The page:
Innovative Cedars-Sinai Researcher Receives Prestigious National Academy of Sciences Award

Ueli Rutishauser, PhD, who records the activity of individual neurons as people mentally process information and analyzes the way brain waves affect thoughts and memories, joins a select group of young scientists in receiving the Troland Research Award.


Los Angeles - Jan. 16, 2014 - Ueli Rutishauser, PhD, assistant professor of neurosurgery and director of human neurophysiology research in the Department of Neurosurgery and the Department of Neurology at Cedars-Sinai, will receive a 2014 Troland Research Award at the National Academy of Sciences annual meeting April 27.

The honor includes a $50,000 research award to support Rutishauser's "innovative experimental and computational studies to understand human perception and memory," according to the academy, which says Troland Research Awards are presented each year to two investigators age 40 or younger to "recognize unusual achievement and further empirical research in psychology regarding the relationships of consciousness and the physical world."

Unlike many other research awards, the Troland Research Awards have no application process; they are given to scientists whose innovative work has come to the academy's attention through nominations.

"I feel extremely honored to be listed among the select group of scientists who have received this award," said Rutishauser, whose research centers on nerve cell mechanisms in brain structures that are involved in learning, memory and decision-making.

He helped pioneer the technique of recording the activity of single neurons in the brain, and he and the researchers in his laboratory work to advance the hardware, software, methods and surgical techniques that make these studies possible. In close collaboration with Adam Mamelak, MD, professor of neurosurgery and director of the Functional Neurosurgery Program at Cedars-Sinai, Rutishauser's group capitalizes on rare neurosurgical situations to advance knowledge of the human nervous system.

In recent work, he has recorded nerve cell activity in the hippocampus, a brain structure important for long-term memory and spatial navigation. Other recent studies have focused on the amygdala, which is critical for face recognition and processing of emotions. Research findings have contributed to the understanding of autism and learning disorders and impairments resulting from epilepsy and other disorders.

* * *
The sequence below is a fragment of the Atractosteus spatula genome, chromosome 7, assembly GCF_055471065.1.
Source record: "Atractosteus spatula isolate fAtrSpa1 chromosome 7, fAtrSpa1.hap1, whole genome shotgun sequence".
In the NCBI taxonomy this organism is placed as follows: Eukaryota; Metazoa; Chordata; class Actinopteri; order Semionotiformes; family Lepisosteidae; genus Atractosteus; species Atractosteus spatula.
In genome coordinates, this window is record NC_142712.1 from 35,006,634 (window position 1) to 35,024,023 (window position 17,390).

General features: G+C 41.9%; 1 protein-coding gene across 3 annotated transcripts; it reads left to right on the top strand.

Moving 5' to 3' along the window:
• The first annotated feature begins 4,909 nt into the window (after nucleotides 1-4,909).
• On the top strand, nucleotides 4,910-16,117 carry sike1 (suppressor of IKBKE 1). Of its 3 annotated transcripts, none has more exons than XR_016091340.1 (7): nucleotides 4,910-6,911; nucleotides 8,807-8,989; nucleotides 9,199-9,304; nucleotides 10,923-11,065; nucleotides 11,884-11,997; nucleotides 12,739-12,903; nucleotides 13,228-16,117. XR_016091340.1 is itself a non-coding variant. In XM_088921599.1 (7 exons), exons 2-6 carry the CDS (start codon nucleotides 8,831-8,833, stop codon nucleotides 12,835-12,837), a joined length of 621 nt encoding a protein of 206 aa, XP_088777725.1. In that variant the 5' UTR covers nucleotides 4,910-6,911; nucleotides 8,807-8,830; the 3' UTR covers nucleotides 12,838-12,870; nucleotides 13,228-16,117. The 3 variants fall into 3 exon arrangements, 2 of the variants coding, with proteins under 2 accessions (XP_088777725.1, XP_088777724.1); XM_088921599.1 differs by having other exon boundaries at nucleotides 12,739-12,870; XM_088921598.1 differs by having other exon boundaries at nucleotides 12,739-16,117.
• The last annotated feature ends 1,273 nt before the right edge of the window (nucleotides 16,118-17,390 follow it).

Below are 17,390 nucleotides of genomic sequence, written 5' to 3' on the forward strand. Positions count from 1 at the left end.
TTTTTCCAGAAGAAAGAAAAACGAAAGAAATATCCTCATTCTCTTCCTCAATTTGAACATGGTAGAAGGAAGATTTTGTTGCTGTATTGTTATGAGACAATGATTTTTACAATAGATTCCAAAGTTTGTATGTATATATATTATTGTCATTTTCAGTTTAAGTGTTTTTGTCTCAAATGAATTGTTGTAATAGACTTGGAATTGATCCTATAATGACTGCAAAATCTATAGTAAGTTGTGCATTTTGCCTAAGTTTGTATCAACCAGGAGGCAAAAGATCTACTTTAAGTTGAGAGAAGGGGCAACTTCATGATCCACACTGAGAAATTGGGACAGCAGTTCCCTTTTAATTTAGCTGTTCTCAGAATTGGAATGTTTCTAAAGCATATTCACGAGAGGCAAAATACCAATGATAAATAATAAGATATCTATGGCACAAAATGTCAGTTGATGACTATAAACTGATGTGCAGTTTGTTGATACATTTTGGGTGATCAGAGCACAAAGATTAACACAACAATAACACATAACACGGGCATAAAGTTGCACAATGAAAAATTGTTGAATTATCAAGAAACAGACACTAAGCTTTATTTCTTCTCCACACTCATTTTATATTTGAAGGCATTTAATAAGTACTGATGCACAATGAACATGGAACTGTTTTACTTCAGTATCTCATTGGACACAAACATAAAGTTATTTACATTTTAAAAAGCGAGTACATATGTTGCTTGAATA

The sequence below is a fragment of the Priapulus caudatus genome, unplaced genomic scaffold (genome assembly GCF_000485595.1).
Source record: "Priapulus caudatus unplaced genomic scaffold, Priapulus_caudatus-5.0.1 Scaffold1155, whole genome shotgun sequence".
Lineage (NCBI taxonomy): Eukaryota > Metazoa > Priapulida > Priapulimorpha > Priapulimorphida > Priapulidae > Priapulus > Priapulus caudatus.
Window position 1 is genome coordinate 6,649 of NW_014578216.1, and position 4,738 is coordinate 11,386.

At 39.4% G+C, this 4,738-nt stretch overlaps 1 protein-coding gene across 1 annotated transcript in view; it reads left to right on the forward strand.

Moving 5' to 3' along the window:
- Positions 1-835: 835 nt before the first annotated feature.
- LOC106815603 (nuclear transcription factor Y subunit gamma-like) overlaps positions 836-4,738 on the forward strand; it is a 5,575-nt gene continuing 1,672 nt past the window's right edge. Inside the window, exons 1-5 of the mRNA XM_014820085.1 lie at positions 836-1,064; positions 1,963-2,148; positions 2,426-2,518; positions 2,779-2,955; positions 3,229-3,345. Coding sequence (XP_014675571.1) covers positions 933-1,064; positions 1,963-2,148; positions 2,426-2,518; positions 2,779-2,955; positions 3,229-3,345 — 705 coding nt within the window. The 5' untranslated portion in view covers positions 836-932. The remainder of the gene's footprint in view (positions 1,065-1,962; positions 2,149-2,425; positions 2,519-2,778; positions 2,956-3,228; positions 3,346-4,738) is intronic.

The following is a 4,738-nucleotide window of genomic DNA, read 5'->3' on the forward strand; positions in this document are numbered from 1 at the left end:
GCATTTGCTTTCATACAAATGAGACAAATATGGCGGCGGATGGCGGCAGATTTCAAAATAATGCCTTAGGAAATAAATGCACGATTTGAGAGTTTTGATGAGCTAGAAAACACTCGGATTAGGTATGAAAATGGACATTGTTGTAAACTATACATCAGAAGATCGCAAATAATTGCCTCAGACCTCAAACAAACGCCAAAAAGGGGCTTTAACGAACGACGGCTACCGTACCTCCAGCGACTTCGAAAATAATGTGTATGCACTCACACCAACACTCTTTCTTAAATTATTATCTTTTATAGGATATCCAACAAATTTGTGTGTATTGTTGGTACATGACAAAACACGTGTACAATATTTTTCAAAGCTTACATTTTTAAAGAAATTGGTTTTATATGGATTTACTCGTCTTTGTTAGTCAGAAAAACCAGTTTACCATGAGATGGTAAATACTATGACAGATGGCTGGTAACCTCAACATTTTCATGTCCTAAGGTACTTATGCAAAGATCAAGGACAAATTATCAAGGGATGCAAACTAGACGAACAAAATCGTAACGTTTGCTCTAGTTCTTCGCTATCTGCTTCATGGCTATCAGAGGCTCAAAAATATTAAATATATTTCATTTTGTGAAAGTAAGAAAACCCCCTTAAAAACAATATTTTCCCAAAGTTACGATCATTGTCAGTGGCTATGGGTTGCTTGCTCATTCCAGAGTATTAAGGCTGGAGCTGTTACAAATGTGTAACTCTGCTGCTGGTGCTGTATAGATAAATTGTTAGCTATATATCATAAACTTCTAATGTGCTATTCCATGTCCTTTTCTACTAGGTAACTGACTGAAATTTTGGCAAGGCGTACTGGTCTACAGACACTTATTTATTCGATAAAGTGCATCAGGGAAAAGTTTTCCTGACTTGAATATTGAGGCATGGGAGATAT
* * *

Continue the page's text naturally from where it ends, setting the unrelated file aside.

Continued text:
Rutishauser and colleagues recently published an article on a first-of-its-kind study in which single neurons in the amygdala were recorded in patients with autism, a complex disorder of brain development that affects social interactions, communication skills and behaviors. Many studies have found that people with autism fail to focus on the eye regions of others to gather social cues and process information about emotions. Rutishauser's research found that a subset of neurons was abnormally sensitive to the mouth region rather than the eyes. This article followed several others on neural activity and processing of cues from facial expressions.

In a 2010 article, Rutishauser reported that when memory-related neurons "fire" in a coordinated way with certain brain waves, the resulting image recognition and memories are stronger than if this synchronization does not occur. Synchronization is influenced by "theta waves," which are associated with relaxation, daydreaming and drowsiness but also with learning and memory formation. The study spotlighted a mechanism by which this state of mind allows neurons to work together to improve memory retention.

Rutishauser's team also creates computer-based, theoretical constructs to simulate the architecture, connectivity and complex microcircuits that exist in the brain. These studies seek to further conceptual insight beyond experimental findings, leading to an understanding of how nerve cell networks may be organized, how they interact and how they function.

"This award confirms our vision for Cedars-Sinai neurosciences: to lead the way in pioneering new understanding and new treatments for neurological diseases, the most common and feared causes of human disability," said Patrick Lyden, MD, chair of the Department of Neurology, director of the Stroke Program and the Carmen and Louis Warschaw Chair in Neurology. "Dr. Rutishauser is a talented rising star who will change the way we think about brain diseases."

Rutishauser's scientific curiosity and keen intellect make him an ideal candidate for a Troland Award, according to Keith Black, MD, chair of the Department of Neurosurgery, director of the Maxine Dunitz Neurosurgical Institute, director of the Cochran Brain Tumor Center and the Ruth and Lawrence Harvey Chair in Neuroscience. "Dr. Rutishauser already has made significant contributions to our understanding of the way the brain processes information, and we anticipate seeing many more important discoveries during the course of his career. We appreciate his inventiveness and applaud the National Academy of Sciences for recognizing it also."

Rutishauser, who earned his PhD in computation and neural systems at the California Institute of Technology and completed a postdoctoral fellowship at the Max Planck Institute for Brain Research in Germany, previously received Caltech's Ferguson Award and the American Epilepsy Society Young Investigator Award. He also holds a visiting faculty appointment at Caltech.

The Troland Research Awards were established at the NAS in honor of the late American physicist Leonard T. Troland.

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